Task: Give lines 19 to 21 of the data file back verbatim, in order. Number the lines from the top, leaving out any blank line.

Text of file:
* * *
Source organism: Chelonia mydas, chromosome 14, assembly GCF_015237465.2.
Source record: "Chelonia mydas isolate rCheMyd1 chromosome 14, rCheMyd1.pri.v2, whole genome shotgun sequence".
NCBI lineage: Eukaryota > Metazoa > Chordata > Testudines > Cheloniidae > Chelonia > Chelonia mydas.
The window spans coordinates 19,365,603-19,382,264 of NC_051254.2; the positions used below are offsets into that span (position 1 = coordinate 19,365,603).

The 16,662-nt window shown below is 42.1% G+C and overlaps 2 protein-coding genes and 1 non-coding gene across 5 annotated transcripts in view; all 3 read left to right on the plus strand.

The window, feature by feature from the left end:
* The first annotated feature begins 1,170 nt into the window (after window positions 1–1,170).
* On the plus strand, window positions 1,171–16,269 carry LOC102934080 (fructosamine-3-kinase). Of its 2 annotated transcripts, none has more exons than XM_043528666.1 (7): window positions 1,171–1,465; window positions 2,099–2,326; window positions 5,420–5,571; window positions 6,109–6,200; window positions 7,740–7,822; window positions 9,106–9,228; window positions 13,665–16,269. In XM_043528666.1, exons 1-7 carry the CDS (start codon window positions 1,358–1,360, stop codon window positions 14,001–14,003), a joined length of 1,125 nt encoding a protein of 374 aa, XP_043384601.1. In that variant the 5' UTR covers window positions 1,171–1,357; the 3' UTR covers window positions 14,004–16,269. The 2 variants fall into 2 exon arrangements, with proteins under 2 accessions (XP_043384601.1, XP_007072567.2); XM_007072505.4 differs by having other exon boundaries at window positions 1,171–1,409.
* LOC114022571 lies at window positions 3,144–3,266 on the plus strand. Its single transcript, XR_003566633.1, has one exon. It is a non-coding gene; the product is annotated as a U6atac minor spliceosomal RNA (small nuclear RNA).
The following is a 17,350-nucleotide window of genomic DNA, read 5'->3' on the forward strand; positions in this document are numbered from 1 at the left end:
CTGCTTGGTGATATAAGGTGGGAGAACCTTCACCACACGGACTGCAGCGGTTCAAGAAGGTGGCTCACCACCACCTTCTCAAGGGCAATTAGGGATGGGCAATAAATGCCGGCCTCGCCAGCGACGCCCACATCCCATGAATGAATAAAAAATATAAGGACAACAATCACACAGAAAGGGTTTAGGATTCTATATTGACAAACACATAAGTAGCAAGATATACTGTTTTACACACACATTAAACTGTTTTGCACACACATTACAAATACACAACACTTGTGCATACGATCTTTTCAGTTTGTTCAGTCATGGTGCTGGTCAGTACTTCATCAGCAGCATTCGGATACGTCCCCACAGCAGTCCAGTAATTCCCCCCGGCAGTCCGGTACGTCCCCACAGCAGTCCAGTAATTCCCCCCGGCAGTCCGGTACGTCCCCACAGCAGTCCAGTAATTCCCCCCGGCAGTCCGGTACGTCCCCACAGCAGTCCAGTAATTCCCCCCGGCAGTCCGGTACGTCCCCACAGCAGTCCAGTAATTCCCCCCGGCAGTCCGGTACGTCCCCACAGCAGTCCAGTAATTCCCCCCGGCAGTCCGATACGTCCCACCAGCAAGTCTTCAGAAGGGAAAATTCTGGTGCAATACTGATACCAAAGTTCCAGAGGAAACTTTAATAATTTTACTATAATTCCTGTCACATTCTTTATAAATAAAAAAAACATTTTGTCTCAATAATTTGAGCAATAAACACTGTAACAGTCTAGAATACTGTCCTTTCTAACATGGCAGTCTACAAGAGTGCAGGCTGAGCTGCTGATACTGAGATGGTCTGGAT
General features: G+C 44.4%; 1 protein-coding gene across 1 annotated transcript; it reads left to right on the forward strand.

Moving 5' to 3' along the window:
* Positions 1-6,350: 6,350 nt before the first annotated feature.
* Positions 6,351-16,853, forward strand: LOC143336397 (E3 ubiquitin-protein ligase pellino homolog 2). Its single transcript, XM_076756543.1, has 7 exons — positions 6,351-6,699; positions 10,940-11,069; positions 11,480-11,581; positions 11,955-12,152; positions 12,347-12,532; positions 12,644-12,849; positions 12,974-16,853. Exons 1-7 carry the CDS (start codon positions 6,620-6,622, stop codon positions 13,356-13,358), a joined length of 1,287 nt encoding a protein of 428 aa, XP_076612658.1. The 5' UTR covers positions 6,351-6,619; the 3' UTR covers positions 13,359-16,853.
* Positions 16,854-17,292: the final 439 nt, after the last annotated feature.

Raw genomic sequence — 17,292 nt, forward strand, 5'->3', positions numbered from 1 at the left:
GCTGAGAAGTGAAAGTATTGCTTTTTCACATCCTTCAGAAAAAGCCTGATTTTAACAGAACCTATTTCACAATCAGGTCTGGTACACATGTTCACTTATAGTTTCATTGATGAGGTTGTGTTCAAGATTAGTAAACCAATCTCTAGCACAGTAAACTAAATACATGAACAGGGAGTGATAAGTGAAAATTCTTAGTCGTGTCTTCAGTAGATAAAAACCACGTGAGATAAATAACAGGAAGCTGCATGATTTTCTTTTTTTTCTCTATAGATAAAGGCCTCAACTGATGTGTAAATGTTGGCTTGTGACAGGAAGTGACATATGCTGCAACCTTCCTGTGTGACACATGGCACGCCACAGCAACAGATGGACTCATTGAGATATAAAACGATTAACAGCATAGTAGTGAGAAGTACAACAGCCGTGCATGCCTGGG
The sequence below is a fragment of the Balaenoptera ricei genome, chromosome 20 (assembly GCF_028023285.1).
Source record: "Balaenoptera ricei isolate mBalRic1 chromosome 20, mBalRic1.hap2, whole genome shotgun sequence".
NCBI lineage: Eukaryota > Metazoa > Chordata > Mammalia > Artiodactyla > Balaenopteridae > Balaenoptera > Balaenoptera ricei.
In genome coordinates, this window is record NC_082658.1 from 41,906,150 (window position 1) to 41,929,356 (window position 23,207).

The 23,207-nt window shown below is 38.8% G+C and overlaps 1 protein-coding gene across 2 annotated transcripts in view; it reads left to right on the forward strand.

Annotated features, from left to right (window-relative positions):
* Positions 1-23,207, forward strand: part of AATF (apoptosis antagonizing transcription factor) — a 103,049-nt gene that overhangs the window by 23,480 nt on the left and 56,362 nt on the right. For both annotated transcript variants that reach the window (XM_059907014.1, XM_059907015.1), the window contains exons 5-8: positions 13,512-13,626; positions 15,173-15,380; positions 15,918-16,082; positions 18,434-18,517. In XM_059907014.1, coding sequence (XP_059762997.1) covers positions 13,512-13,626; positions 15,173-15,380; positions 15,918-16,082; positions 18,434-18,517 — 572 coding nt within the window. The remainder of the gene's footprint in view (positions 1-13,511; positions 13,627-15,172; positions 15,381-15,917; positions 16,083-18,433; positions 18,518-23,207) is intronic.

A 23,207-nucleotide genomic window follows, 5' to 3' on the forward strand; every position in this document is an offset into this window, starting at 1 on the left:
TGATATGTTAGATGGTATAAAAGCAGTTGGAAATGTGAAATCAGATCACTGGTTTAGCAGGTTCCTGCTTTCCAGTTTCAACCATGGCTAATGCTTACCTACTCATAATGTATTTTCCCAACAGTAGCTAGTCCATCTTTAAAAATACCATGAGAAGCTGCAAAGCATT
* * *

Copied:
The sequence below is a fragment of the Balaenoptera ricei genome, chromosome 20 (assembly GCF_028023285.1).
Source record: "Balaenoptera ricei isolate mBalRic1 chromosome 20, mBalRic1.hap2, whole genome shotgun sequence".
NCBI lineage: Eukaryota > Metazoa > Chordata > Mammalia > Artiodactyla > Balaenopteridae > Balaenoptera > Balaenoptera ricei.